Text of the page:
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My Ishmael Book Review Summary

Detailed plot synopsis reviews of My Ishmael

A telepathic gorilla and precocious young girl become unlikely friends. My Ishmael is the story of the relationship between Julie Gerchack and her teacher Ishmael. Ishmael is a sentient gorilla with telepathic powers and a deep knowledge of human history and culture. He retains students via a newspaper ad which targets people who "want to change the world." 12-year old Julie responds to the ad, showing up at the Fairfield Building, room 105 -- for her initial interview.

When she finds a large gorilla sitting calmly in the middle of the room Julie is surprised but not deterred. She closely observes the gorilla. After a few minutes, Julie realizes that she can communicate with the gorilla. They seem to have a telepathic bond. Ishmael explains to Julie that her youth makes ineligible. Julie argues with him fervently, demonstrating her keen intelligence and relentless determination in the process. Ishmael agrees to proceed with his teachings.

In their first meeting together, Ishmael and Julie discuss what exactly it might mean to "save the world." He asks her a series of questions concerning why she chose to answer the ad, and what she believes he is going to teach her. Julie shares her aspirations: to see less violence in the world, to free herself from the stranglehold of her own traumatic family situation, and to learn about other cultures (perhaps even extraterrestrial or alien cultures).

Ishmael shares with her a number of stories and parables explaining the nature of human culture. In particular, he introduces the idea of "takers" (totalitarian agriculturalist cultures that deplete all resources in a non-sustainable way), and "leavers" (nomadic cultures or farming cultures whose agriculture is sustainable rather than totalitarian). The contrast between takers and leaders becomes a central theme within their pedagogical dynamic.

After several weeks of study, Julie meets Ishmael's friend Arty Owens. Ishmael informs Julie of his intention to return to his homeland. Ishmael's place of origin is located within a newly independent nation-state of Mablii, a region formerly part of Zaire. In order to get there, he has to travel through the state of Zaire, which is currently a quite hostile territory. If he isn't careful, Ishmael will be captured and imprisoned within a zoo or laboratory.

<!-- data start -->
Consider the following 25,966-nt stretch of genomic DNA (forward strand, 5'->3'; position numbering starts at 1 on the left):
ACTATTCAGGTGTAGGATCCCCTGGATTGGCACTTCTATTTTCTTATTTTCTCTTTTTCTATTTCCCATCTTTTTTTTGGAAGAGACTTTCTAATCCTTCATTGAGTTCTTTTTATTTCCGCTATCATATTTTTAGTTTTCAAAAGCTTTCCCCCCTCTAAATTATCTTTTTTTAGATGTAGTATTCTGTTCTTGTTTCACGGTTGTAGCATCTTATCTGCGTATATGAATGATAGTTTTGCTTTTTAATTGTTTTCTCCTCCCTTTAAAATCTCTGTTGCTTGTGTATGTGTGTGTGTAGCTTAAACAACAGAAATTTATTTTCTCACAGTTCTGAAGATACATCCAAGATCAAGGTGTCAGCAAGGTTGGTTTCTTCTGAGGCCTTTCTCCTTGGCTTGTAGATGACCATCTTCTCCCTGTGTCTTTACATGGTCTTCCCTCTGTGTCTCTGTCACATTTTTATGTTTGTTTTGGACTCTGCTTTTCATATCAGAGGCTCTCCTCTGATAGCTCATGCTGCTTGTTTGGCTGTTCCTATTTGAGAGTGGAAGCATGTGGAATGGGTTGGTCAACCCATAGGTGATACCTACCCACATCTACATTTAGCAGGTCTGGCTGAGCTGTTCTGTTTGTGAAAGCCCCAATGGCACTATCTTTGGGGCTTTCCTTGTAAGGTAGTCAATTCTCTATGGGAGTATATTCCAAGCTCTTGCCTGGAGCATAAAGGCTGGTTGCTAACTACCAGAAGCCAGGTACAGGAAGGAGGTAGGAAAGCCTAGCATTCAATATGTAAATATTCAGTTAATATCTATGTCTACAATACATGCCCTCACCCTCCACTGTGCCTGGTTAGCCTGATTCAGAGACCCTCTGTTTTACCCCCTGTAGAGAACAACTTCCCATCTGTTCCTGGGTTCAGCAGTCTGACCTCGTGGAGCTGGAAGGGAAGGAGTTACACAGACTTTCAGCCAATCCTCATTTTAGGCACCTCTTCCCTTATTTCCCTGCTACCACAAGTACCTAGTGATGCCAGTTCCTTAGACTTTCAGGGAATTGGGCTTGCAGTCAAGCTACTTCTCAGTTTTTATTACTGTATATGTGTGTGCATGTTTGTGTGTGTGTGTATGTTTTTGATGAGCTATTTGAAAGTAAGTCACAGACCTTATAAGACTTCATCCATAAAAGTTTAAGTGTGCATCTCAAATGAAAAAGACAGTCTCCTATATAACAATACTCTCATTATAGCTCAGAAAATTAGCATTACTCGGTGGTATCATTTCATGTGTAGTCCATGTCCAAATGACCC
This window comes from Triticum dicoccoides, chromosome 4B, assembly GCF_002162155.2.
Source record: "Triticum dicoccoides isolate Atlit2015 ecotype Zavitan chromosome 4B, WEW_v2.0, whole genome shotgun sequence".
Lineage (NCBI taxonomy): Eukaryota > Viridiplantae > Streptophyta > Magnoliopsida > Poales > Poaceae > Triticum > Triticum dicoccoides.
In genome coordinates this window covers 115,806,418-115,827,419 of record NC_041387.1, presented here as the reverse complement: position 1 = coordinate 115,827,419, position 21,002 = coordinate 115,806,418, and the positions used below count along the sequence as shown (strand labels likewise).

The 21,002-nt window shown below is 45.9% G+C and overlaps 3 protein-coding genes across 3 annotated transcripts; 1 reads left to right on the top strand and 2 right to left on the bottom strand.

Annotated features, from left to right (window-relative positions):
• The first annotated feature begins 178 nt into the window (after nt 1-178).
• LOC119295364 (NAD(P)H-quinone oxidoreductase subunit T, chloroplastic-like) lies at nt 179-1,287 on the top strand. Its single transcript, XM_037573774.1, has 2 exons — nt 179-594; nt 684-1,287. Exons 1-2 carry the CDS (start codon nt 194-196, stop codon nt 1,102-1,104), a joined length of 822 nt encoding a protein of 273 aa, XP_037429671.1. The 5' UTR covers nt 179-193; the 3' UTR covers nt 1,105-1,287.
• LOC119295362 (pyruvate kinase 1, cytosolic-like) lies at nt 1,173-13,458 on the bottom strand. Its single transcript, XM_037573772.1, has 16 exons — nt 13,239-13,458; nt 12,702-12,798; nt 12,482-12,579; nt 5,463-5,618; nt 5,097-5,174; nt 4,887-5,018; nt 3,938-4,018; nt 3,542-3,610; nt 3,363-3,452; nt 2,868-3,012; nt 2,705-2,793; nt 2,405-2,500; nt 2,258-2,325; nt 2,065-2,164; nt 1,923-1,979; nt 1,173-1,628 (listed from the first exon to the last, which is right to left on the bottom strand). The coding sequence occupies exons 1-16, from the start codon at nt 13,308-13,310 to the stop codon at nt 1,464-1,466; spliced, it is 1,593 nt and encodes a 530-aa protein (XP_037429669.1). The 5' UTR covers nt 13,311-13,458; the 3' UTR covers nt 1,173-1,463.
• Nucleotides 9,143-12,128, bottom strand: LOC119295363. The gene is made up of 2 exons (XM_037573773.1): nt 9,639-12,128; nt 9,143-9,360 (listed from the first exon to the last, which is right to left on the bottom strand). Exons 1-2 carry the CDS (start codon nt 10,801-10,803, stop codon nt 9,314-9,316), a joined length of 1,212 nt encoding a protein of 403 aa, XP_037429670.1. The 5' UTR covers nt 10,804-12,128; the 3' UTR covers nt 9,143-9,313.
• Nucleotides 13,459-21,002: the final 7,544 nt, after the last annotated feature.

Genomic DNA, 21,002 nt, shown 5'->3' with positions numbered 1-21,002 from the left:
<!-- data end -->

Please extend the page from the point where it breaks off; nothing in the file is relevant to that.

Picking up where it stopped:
As their time together comes to an end, Julie begins to feel an obligation to share Ishmael's teachings on a larger scale. She writes a book reflecting on what she's learned. Arty tells her not to publish the book until the corrupt dictator of Zaire falls. Should word of his specific teachings reach the Zaire head of state, Ishmael may be targeted as an enemy of the state.

Arty and Julie work together to ensure Ishmael to safe passage through Zaire. Julie presents herself as leader and representative of Ishmael's vast following. She tells public officials that Ishmael essentially has celebrity status among American students, and convinces them that it would be unwise to harm or imprison the creature. Ishmael is released safely into the wild, reunited with his own clan and family. Years later, after the corrupt dictator of Zaire falls, Julie publishes her book. The reader learns that her book is the book he is now reading.
Best part of story, including ending: I like the dialogue between the two main characters: very sharp and insightful.

Best scene in story: Ishmael doesn't want to take Julie on as a student. He feels she's too young to comprehend such complex and abstract themes as sustainability, cultural identity, and cultural history. In a tense telepathic argument, Julie debates with the aged gorilla fiercely. Ishmael is forced to confront his own stereotypes of age and gender. In forcing Ishmael to question some of his own cherished assumptions, Julie establishes herself as a worthy student.

Opinion about the main character: Julie is much more aware of her smarts than most young precocious literary characters. She carries this knowledge with some smugness. She's a bit egotistical, but it's not alienating. On the contrary, her preteen egotism makes her character fun, lighthearted and likable.

The review of this Book prepared by Jessica a Level 2 American Robin scholar





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Chapter Analysis of My Ishmael

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Plot & Themes

Tone of book?    -   thoughtful Time/era of story    -   2000+ (Present Day) Animal story    -   Yes Kind of animal:    -   monkey Is this an adult or child's book?    -   Adult or Young Adult Book Animal talks/thinks aloud?    -   Yes

Main Character

Gender    -   Female Profession/status:    -   student Age:    -   a teen Has magical powers?    -   Yes Magical/mental powers of main character:    -   mind reading Ethnicity/Nationality    -   White (American) Unusual characteristics:    -   Genius

Setting

How much descriptions of surroundings?    -   3 () United States    -   Yes The US:    -   Pacific NW Africa    -   Yes Kind of Africa:    -   Black Africa

Writing Style

Amount of dialog    -   mostly dialog

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Daniel Quinn Books Note: the views expressed here are only those of the reviewer(s).
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